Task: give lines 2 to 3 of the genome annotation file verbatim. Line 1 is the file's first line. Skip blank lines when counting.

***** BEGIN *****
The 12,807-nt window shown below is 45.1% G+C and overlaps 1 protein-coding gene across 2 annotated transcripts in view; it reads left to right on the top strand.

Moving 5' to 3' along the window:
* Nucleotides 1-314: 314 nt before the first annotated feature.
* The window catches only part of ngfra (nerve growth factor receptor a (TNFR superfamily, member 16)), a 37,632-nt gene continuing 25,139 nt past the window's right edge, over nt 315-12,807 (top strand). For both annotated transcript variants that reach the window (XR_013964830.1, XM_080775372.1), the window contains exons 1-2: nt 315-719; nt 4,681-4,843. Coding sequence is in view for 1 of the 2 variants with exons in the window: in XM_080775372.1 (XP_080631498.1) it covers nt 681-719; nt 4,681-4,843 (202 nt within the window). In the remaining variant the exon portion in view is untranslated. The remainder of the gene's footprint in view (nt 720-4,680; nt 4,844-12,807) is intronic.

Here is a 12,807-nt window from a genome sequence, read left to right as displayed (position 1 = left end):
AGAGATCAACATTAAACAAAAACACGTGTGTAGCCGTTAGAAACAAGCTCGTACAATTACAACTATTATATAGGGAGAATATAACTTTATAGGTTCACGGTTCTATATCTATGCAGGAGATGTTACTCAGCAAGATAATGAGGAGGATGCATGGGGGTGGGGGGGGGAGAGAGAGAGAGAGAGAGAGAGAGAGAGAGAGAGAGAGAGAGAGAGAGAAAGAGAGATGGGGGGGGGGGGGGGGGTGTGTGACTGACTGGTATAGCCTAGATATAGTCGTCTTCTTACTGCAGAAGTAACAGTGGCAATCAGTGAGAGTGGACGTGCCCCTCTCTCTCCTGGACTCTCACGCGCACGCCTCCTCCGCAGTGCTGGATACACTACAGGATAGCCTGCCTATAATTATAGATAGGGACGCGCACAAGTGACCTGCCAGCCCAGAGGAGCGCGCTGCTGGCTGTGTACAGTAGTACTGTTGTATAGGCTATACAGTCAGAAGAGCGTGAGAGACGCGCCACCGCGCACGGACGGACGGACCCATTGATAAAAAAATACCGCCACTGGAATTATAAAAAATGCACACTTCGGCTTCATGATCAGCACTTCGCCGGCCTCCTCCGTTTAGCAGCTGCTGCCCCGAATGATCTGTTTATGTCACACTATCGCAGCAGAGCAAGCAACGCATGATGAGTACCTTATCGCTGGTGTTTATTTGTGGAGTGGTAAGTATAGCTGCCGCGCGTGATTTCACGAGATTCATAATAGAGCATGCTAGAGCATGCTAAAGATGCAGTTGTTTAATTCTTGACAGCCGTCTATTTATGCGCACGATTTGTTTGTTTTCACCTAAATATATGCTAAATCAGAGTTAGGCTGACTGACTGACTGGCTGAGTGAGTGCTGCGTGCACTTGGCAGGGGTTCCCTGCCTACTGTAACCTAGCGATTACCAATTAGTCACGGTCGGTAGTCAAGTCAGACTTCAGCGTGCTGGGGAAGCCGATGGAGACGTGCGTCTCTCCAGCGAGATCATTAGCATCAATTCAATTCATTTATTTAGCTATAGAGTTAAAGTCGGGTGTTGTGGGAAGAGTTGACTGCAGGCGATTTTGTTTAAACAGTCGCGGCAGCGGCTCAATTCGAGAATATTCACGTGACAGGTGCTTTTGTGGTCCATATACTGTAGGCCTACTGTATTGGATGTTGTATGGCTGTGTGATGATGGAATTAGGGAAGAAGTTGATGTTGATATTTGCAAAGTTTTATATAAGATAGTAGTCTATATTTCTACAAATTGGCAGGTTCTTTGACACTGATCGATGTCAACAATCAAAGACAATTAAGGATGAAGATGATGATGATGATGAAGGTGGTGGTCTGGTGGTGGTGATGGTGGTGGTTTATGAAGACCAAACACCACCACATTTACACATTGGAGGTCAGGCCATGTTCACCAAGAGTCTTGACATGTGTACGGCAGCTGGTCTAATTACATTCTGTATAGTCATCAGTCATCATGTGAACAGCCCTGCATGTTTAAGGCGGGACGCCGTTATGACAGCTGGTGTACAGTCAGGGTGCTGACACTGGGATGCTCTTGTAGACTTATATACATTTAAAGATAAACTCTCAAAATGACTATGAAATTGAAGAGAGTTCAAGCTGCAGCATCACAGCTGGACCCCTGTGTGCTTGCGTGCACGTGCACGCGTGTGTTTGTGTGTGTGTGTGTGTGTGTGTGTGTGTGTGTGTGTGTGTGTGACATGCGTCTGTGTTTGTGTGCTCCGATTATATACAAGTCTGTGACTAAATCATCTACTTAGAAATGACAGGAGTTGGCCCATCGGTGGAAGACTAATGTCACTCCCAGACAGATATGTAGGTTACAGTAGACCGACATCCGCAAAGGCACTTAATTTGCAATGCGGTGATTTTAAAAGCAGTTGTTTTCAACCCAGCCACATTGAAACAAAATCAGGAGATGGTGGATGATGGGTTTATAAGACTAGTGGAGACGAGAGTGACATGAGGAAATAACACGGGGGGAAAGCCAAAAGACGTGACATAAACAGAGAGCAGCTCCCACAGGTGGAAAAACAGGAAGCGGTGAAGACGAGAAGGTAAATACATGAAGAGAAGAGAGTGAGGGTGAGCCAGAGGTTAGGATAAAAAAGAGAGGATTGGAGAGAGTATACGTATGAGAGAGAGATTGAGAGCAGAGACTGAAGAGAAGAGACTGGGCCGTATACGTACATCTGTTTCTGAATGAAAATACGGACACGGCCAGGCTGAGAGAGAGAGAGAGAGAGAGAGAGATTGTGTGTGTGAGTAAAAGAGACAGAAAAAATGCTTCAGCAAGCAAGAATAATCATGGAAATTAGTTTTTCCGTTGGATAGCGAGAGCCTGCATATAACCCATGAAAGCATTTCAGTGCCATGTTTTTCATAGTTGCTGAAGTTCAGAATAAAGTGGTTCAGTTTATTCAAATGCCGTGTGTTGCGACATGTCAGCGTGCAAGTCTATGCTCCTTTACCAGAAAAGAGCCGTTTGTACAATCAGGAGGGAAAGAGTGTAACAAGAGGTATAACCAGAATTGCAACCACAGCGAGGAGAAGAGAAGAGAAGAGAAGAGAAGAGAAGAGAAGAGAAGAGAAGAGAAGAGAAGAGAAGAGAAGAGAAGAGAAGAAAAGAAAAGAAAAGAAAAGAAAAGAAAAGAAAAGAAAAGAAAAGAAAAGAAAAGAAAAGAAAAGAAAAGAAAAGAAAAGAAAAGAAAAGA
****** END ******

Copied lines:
Moving 5' to 3' along the window:
* Nucleotides 1-314: 314 nt before the first annotated feature.